Railroads Predicted the End of an Open Internet

June 17, 2016

10:15 am

You know that hacky saying about those who don’t study history being doomed to repeat it? Sadly, if you do study history, all you can do is watch everyone else repeat it.

One of my favorite tech guys, Ev Williams, was recently featured in The Atlantic in a fascinating article about the challenges an open internet faces. Williams is cynical. His vision of a closing internet aligns with recent comments from other tech insiders about the consolidation of power and the end of startups’ unicorn era.

One paragraph in the article raises a fascinating point: the internet’s trend towards closed systems (social media networks, messaging platforms) mirrors the same trends that any form of communication technology has historically gone through:

“Tim Wu, a law professor at Columbia University, argues in his book The Master Switch that every major telecommunications technology has followed the same pattern: a brief, thrilling period of openness, followed by a monopolistic and increasingly atrophied closedness. Without government intervention, the same fate will befall the internet, he says. Williams cites Wu frequently. ‘Railroad, electricity, cable, telephone—all followed this similar pattern toward closedness and monopoly, and government regulated or not, it tends to happen because of the power of network effects and the economies of scale.'”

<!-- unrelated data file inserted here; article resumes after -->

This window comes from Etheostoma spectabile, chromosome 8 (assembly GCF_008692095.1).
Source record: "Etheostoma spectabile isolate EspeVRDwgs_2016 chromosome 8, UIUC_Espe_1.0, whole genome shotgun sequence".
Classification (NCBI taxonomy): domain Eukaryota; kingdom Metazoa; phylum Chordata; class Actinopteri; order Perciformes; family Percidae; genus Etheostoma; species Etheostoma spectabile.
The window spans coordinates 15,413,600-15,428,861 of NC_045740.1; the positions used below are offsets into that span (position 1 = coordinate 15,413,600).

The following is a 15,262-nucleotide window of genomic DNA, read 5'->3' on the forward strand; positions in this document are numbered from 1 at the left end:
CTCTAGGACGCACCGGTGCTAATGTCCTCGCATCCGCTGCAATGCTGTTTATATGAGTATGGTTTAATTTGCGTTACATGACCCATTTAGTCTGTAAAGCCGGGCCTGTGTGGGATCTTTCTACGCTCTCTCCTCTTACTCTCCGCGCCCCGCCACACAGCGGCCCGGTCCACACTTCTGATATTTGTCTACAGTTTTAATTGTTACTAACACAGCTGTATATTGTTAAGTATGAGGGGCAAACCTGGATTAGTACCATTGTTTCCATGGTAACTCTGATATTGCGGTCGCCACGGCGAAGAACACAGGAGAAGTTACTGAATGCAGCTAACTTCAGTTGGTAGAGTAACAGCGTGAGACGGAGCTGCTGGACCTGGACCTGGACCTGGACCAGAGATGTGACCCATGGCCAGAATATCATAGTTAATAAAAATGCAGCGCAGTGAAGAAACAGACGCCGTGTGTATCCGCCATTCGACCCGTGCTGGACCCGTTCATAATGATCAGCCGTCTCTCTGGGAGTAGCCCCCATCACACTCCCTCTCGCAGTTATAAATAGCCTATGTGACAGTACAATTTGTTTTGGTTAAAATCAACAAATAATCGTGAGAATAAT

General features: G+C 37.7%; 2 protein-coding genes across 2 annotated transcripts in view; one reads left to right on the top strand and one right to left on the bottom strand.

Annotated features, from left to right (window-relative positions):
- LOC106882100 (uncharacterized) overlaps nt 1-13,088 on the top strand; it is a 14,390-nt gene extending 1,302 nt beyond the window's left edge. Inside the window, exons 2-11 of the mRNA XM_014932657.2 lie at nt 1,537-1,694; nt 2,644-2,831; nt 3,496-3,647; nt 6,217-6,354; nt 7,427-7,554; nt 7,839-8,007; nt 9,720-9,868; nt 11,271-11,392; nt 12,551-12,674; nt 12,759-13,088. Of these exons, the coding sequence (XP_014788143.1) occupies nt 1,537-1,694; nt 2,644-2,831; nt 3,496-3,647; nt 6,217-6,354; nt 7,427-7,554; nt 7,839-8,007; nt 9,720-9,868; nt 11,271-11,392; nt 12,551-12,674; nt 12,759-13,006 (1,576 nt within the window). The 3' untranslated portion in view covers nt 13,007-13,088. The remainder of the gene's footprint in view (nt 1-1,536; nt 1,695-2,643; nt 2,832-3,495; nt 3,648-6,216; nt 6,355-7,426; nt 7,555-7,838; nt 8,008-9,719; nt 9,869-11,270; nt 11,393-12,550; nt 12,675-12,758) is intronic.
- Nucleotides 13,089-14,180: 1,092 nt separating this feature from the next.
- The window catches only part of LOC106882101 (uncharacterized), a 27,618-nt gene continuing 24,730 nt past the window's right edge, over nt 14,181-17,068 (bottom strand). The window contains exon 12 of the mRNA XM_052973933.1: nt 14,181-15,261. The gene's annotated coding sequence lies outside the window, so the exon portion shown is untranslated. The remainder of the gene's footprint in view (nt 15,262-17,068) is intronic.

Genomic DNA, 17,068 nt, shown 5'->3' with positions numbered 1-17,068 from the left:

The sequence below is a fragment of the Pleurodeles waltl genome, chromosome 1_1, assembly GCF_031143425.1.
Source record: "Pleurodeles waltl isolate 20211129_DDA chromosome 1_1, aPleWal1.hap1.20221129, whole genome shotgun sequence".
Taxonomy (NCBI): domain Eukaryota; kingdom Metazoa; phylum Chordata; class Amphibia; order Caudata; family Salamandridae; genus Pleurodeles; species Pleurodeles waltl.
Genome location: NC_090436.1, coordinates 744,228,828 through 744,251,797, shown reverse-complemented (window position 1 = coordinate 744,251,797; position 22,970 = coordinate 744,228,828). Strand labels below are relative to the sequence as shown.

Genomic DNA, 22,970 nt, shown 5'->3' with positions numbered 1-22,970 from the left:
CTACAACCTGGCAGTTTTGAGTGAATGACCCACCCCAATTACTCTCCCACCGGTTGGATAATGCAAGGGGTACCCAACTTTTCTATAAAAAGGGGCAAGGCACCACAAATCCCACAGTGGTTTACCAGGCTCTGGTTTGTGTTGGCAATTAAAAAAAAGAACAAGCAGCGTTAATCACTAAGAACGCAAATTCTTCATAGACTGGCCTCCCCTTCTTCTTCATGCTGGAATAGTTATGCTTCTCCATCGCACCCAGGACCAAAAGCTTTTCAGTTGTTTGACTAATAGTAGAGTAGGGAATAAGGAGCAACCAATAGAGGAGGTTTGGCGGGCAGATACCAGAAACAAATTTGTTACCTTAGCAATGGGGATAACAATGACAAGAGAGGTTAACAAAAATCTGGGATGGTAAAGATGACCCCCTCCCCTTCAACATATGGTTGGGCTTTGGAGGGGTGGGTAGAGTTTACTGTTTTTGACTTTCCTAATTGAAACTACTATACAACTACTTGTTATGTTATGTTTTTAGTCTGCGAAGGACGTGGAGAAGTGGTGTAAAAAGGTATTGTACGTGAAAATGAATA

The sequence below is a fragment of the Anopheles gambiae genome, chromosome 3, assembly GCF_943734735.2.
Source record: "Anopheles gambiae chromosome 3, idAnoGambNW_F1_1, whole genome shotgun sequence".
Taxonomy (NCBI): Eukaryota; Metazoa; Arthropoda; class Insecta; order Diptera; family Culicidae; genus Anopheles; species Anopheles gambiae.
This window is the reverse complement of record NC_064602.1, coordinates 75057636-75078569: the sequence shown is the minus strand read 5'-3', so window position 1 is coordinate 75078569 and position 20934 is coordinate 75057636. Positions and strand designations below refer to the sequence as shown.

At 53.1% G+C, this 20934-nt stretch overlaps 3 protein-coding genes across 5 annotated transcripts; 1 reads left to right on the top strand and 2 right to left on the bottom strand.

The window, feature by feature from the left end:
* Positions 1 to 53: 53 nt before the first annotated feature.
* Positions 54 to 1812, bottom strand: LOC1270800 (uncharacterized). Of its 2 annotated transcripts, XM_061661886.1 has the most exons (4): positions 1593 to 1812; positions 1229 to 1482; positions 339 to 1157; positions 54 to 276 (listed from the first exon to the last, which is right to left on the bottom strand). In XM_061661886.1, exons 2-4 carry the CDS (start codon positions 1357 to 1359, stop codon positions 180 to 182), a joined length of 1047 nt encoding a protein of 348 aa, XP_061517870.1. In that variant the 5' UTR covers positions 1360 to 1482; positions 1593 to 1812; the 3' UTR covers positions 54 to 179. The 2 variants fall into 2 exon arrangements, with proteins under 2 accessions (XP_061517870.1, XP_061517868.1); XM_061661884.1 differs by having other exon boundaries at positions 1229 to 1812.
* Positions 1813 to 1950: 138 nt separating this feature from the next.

That trend towards scale means that the established companies eventually grow large enough to squash the upstarts. The closing internet can be controlled by a shrinking number of power players.

It’s a problem in the greater startup community, too, as a new study from MIT economists Jorge Guzman and Scott Stern reveals. Their data, cover 15 U.S. states between the years of 1988 and 2014, found that the number of “high-quality” startups founded remained basically the same over time, but the number of these startups that succeeded was going down. As the Technology Review covered it:

[Guzman and Stern said] “‘Even as the number of new ideas and potential for innovation is increasing, there seems to be a reduction in the ability of companies to scale in a meaningful and systematic way.’ As many seeds as ever are being planted. But fewer trees are growing to the sky.”

Ev Williams’ solution to an increasingly closing internet is to create his own corner of the internet, Medium, and to rule over it as a benevolent dictator. Hey, whatever works.

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Adam is a writer with an interest in a variety of mediums, from podcasts to comic books to video essays to novels to blogging — too many, basically. He’s based out of Seattle, and remains a staunch defender of his state’s slogan: “sayWA.” In his spare time, he recommends articles about science fiction on Twitter, @AdamRRowe

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